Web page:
I've played half the demo so far, and I'm very undecided. It was definitely different than most of the games I've played, but I'm not quite sold on it either. Is the demo pretty representative of the whole game? Besides the fact that only 2 classes are playable, of course...
It's a fun game, especially with the local multiplayer. I've only played for about 7 hours. I am curious to see how the PS4 version will be different.
Better graphics obviously, but Blizzard did say thay are using the touchpad, but thay didn't go into details.
Remember them dev videos Sony where putting out on the PS4, look for the Blizzard dev vid.
I played it on PC and didn't care for it. To be completely fair though, this type of game is best on a controller in my opinion. I'll definitely give this a go on PS4 or if I can pick it up sub $20 on PS3.
EDIT: I'd buy day 1 on Vita.
@LDXD - Guess I just bought into the hype too much, I'm more easily impressed when something comes out on Steam from some company i don't know for $15 than when Blizzard takes 5 years to make something, I expect to be awed, butI was underwhelmed. Still good, but not 3 years of expectations run out and buy it for $60 must have good. And I don't play anything online so it doens' tmatter when I get it. I'm also annoyed it's rated M in the states as my kids love this stuff but it looks like it could have easily been T for Teen, which they play if I'm around.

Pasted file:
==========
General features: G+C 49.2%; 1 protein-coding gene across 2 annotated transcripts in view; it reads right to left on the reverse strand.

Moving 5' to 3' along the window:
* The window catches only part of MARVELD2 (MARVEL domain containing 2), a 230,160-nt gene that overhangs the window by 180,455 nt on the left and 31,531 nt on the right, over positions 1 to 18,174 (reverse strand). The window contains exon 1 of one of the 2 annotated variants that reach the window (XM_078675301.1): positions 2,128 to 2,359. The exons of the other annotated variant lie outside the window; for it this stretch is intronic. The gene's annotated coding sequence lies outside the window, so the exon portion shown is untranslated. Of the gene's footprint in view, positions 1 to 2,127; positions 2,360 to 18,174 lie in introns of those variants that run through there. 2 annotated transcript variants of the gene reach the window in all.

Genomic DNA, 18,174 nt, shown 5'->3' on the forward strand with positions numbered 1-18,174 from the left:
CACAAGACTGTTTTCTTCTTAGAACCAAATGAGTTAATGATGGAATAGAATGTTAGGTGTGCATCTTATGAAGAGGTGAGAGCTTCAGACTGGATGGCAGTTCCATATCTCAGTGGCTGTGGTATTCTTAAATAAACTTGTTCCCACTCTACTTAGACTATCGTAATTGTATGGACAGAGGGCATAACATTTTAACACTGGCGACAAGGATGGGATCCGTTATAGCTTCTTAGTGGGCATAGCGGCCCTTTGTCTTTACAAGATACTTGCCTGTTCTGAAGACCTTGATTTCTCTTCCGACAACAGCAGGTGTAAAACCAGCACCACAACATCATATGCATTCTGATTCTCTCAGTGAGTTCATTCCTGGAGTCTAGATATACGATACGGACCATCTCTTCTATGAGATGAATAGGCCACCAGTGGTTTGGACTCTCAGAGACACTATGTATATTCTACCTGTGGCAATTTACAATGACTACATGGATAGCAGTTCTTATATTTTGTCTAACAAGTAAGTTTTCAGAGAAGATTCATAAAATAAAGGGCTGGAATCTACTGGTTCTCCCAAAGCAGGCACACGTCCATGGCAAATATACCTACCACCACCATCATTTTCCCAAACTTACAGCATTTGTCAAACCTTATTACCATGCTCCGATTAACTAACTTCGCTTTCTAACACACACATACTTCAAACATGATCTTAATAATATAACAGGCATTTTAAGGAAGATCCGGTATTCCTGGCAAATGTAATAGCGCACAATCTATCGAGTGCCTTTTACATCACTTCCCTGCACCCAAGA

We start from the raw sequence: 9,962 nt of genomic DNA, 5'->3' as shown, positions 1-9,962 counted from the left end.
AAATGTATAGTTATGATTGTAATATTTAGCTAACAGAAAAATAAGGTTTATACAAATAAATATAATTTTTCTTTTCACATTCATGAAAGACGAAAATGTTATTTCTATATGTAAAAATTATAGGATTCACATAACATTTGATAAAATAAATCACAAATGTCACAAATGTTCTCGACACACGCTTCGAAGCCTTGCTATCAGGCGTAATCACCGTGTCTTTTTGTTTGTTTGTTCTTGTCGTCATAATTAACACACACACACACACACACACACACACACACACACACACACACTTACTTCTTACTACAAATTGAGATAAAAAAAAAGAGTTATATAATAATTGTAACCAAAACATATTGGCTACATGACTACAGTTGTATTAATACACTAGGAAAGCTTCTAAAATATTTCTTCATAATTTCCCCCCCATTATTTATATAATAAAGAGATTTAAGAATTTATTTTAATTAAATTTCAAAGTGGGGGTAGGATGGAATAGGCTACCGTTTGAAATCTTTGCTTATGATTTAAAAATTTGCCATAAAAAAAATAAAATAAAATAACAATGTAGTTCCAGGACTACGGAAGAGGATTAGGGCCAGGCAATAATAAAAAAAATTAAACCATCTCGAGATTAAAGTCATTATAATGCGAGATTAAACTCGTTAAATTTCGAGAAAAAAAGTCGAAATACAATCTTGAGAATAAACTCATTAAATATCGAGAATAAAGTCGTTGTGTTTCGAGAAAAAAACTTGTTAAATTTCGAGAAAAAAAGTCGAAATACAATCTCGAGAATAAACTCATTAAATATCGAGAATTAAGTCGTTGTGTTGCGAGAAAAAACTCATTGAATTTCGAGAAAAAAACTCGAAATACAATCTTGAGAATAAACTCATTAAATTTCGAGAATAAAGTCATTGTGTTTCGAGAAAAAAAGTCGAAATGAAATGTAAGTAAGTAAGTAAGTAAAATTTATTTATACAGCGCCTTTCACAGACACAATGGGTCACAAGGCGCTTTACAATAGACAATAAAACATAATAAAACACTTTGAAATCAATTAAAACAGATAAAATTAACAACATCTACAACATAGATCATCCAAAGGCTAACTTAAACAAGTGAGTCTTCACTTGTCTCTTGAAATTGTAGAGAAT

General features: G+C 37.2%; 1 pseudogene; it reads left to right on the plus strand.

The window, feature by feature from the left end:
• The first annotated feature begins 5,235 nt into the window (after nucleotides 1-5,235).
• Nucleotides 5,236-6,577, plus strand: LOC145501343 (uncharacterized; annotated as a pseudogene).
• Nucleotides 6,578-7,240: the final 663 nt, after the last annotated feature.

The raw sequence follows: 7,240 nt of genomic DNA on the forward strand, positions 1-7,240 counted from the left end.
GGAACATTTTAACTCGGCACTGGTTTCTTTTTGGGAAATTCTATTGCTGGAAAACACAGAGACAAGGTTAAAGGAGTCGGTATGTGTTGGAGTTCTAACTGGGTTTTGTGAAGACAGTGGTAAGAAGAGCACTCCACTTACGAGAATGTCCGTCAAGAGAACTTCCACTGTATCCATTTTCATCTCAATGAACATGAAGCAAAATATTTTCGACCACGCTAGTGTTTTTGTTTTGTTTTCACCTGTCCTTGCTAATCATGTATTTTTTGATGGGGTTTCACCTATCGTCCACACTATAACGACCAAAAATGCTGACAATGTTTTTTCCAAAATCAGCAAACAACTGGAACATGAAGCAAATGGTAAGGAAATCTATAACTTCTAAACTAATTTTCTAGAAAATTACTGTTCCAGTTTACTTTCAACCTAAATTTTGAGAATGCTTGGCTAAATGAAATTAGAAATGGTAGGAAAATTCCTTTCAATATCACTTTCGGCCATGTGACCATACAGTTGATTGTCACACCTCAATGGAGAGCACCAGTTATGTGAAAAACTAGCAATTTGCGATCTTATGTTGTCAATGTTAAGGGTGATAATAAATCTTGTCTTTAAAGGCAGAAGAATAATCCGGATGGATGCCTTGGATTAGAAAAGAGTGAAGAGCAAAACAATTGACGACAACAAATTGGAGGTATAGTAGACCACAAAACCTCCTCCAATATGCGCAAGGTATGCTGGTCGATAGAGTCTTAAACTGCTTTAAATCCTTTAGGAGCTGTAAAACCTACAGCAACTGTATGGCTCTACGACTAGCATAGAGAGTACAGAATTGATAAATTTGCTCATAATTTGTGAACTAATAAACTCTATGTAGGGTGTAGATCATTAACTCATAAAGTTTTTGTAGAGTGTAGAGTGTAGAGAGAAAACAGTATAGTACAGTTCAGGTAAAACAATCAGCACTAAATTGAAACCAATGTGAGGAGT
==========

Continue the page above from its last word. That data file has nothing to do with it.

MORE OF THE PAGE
@LDXD thanks for the input. I really wish the text was bigger. I feel like it's hard to read and I have a 37" lcd tv hooked up via hdmi and I still struggle to read some of the text. Hopefully it doesn't prove to be too big of an issue. The demo apparantly goes to the skeleton king. will that give me a decent amount of abilities? Although, there were only 2 classes available and I really wanted to try demon hunter. I'm probably gonna wait for a price drop for this.
My girlfriend and I have gotten countless hours of enjoyment out of the local co-op! Such a great game.